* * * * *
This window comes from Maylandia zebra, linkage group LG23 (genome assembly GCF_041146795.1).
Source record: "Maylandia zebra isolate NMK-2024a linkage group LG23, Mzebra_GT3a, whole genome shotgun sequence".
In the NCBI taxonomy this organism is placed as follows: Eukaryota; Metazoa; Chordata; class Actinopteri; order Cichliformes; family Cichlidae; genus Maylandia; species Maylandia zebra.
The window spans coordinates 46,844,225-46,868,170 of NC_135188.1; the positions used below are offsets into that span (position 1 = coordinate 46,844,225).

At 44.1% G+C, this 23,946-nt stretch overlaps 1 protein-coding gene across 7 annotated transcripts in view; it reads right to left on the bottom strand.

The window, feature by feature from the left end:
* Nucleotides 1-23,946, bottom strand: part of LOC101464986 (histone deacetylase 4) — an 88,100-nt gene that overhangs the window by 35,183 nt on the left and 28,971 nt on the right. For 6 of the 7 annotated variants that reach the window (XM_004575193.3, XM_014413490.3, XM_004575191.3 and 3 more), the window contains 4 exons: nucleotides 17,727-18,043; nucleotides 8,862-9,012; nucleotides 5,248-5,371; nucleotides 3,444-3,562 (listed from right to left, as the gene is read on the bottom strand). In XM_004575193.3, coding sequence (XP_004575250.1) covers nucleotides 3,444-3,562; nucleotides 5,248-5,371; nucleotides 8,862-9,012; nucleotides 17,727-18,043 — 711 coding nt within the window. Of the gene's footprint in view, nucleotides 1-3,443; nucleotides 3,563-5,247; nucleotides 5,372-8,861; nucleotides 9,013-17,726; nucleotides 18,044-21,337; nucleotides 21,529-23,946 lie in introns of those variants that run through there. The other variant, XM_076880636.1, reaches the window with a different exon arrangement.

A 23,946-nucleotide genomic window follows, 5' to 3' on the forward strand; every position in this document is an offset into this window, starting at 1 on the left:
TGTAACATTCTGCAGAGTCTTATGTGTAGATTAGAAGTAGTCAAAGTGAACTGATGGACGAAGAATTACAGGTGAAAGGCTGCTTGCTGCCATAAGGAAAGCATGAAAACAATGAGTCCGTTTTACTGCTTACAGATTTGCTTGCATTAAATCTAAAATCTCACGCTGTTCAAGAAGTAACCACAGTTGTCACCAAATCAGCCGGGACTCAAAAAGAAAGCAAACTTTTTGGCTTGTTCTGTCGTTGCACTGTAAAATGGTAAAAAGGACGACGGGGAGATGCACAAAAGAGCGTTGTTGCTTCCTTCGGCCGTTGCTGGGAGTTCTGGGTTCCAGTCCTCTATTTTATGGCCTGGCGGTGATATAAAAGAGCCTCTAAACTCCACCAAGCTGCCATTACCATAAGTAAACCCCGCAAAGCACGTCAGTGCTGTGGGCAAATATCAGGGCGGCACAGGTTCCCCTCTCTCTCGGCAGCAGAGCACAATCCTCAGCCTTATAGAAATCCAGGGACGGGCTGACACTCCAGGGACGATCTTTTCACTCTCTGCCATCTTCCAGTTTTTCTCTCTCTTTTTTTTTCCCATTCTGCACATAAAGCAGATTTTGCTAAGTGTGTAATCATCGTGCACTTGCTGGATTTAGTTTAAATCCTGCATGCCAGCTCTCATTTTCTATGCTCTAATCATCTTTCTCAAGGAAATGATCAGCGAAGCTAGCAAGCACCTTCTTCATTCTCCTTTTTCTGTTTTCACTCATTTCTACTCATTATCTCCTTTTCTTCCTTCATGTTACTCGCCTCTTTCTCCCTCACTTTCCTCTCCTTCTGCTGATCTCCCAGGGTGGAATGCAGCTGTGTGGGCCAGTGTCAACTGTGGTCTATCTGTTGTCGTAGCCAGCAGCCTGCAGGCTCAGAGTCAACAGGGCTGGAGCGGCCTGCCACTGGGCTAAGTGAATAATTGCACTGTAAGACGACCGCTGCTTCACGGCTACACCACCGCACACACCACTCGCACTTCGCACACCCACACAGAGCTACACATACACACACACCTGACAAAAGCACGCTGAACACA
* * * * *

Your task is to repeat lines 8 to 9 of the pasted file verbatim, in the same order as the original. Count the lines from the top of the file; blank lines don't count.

A 23,946-nucleotide genomic window follows, 5' to 3' on the forward strand; every position in this document is an offset into this window, starting at 1 on the left:
TGTAACATTCTGCAGAGTCTTATGTGTAGATTAGAAGTAGTCAAAGTGAACTGATGGACGAAGAATTACAGGTGAAAGGCTGCTTGCTGCCATAAGGAAAGCATGAAAACAATGAGTCCGTTTTACTGCTTACAGATTTGCTTGCATTAAATCTAAAATCTCACGCTGTTCAAGAAGTAACCACAGTTGTCACCAAATCAGCCGGGACTCAAAAAGAAAGCAAACTTTTTGGCTTGTTCTGTCGTTGCACTGTAAAATGGTAAAAAGGACGACGGGGAGATGCACAAAAGAGCGTTGTTGCTTCCTTCGGCCGTTGCTGGGAGTTCTGGGTTCCAGTCCTCTATTTTATGGCCTGGCGGTGATATAAAAGAGCCTCTAAACTCCACCAAGCTGCCATTACCATAAGTAAACCCCGCAAAGCACGTCAGTGCTGTGGGCAAATATCAGGGCGGCACAGGTTCCCCTCTCTCTCGGCAGCAGAGCACAATCCTCAGCCTTATAGAAATCCAGGGACGGGCTGACACTCCAGGGACGATCTTTTCACTCTCTGCCATCTTCCAGTTTTTCTCTCTCTTTTTTTTTCCCATTCTGCACATAAAGCAGATTTTGCTAAGTGTGTAATCATCGTGCACTTGCTGGATTTAGTTTAAATCCTGCATGCCAGCTCTCATTTTCTATGCTCTAATCATCTTTCTCAAGGAAATGATCAGCGAAGCTAGCAAGCACCTTCTTCATTCTCCTTTTTCTGTTTTCACTCATTTCTACTCATTATCTCCTTTTCTTCCTTCATGTTACTCGCCTCTTTCTCCCTCACTTTCCTCTCCTTCTGCTGATCTCCCAGGGTGGAATGCAGCTGTGTGGGCCAGTGTCAACTGTGGTCTATCTGTTGTCGTAGCCAGCAGCCTGCAGGCTCAGAGTCAACAGGGCTGGAGCGGCCTGCCACTGGGCTAAGTGAATAATTGCACTGTAAGACGACCGCTGCTTCACGGCTACACCACCGCACACACCACTCGCACTTCGCACACCCACACAGAGCTACACATACACACACACCTGACAAAAGCACGCTGAACACA